Purdue alumnus Isaiah Butler, a transportation analyst at GROWMARK, Inc., grew up in South Bend, Indiana, and Fort Worth, Texas. Both cities’ industrial histories might have influenced Butler’s past and present educational choices. In 2013, Butler earned a bachelor’s degree in organizational leadership and supervision with a focus in industrial technology. Next week (May 11), he will graduate with a master’s degree in leadership, a program offered through Purdue Polytechnic’s Center for Professional Studies (ProSTAR).
Butler praised ProSTAR and Purdue Polytechnic’s Department of Technology Leadership & Innovation for fostering strong relationships with students.
“I developed meaningful connections with many people, including Mitchell Springer (executive director of ProSTAR and operations and strategic initiatives), Linda Naimi (associate professor of organizational leadership and supervision), and Larry Fischer (program manager),” said Butler. “I’m grateful for them and all the faculty and staff in the program. I'm on the verge of a big move, and my degree should set me up for success in the next chapter of my career.”
We talked with Butler about why he chose to get his undergraduate degree at Purdue and to come back for a weekend master’s degree program.
Question: Why did you first come to Purdue?
Isaiah Butler: I chose Purdue because it is a well-known STEM (science, technology, engineering and math) school, ranked as one of the most productive universities in the country. The Department of Technology Leadership & Innovation is excellent at helping students leverage the intersection of technology, innovation and organizational leadership across all fields. Also, three of my close siblings were attending Purdue, so I knew I would have an excellent support system.
Q: Please tell us about what you’ve been doing in recent years.
Butler: I am currently employed with GROWMARK, a regional agricultural supply cooperative, providing agronomy, energy, facility planning, and logistics products and services, as well as grain marketing and risk management services, in more than 40 states and Ontario, Canada.
I work in logistics as a transportation analyst, ensuring that our members and customers can provide their own customers with the right products at the right time. I analyze, procure, consign and coordinate transportation needs for truckloads of products sold by GROWMARK. Before that, I interned with GROWMARK in the talent management division.
Q: In which of the Center for Professional Studies programs did you study? Why did that program interest you?
Butler: I’m interested in combining high-tech solutions with my transformational leadership style. Purdue Polytechnic’s Master of Science in Leadership Weekend program allowed me to do just that. The program has a unique plan of study that fits a variety of career paths. It allowed me to focus a lot of my studies on technology as well as leadership.
Q: Why did you choose to advance your education via a weekend master’s degree program? How did it fit in with your family and job responsibilities?
Butler: Juggling graduate courses and a full-time job is demanding, but it’s worth the effort. The weekend program allowed me to gain professional experience and leverage my classroom education concurrently. This specific program is challenging, and it provides enough autonomy to effectively manage my busy schedule. I believe the Polytechnic faculty understands that the quality of students’ time determines the quality of their lives. The hybrid program helps us all achieve increased productivity and a healthy balance between work, school and life. I believe time is our most precious resource, more so than money.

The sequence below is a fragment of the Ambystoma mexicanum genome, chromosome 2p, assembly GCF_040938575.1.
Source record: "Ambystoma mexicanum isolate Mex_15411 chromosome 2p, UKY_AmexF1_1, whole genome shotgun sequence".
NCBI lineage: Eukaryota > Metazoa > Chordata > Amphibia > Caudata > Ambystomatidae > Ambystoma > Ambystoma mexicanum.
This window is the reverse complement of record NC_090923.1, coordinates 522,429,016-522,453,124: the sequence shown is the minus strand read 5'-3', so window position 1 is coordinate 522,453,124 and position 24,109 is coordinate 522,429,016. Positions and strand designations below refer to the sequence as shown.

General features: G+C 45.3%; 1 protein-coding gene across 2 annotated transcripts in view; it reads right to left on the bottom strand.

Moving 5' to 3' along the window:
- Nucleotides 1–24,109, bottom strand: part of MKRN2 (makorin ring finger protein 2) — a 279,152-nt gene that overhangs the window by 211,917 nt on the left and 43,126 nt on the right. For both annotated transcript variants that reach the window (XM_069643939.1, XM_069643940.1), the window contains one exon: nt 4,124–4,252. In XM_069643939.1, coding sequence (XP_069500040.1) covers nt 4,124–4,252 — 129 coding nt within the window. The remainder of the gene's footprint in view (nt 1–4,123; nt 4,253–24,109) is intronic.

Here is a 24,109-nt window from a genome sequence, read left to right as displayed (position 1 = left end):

Q: What has been a favorite aspect of the program, and why?
Butler: The program is research-based. Qualitative analysis and input is a strength of mine, so this program was a natural fit. I love how each professor incorporates real-world connections via relevant case studies, cooperative learning projects and self-reflection valuations. Many of the courses inspire creativity and help students realize who they are personally and professionally. It also helps students recognize the value they bring to the marketplace.
One of my favorite courses was Strategic Planning and Marketing in Technology because it went far beyond traditional, strategic business contexts. The course provided opportunities to gain a global perspective of strategy, with relevant principles that can be applied to real-world solutions in real time. Strategy can be a buzzword to make people sound like they are on the cutting edge, but Kyle Heurich, who teaches the course, did an excellent job challenging students to think about strategy differently. He had us examine a wide literature base, analyze and debate diverse perspectives, and develop a personal strategy. I highly recommend taking this course or one like it.
Q: What advice would you give students thinking about studying at Purdue in undergraduate or graduate programs?
Butler: For undergraduates, I recommend knowing your strengths. If you are considering a STEM major, knowing your aptitude in math and science helps tremendously. I also suggest that you be engaged with your department and its networks. Have the courage to ask for help when needed. Do not let pride or ego be the reason you get a C instead of A. Lastly, I encourage all students to study abroad, if possible. I studied abroad in Germany and South Africa, and it was life-changing.
Graduate students, make sure the faculty is committed to working with you. Students should also be intentional about fostering relationships. Inquire about funding (grants, scholarships) from your department of interest. Find a solid support group or mentor that can help you see the big picture. One of my mentors, Purdue alumnus Ryan Favors, was pivotal in my success.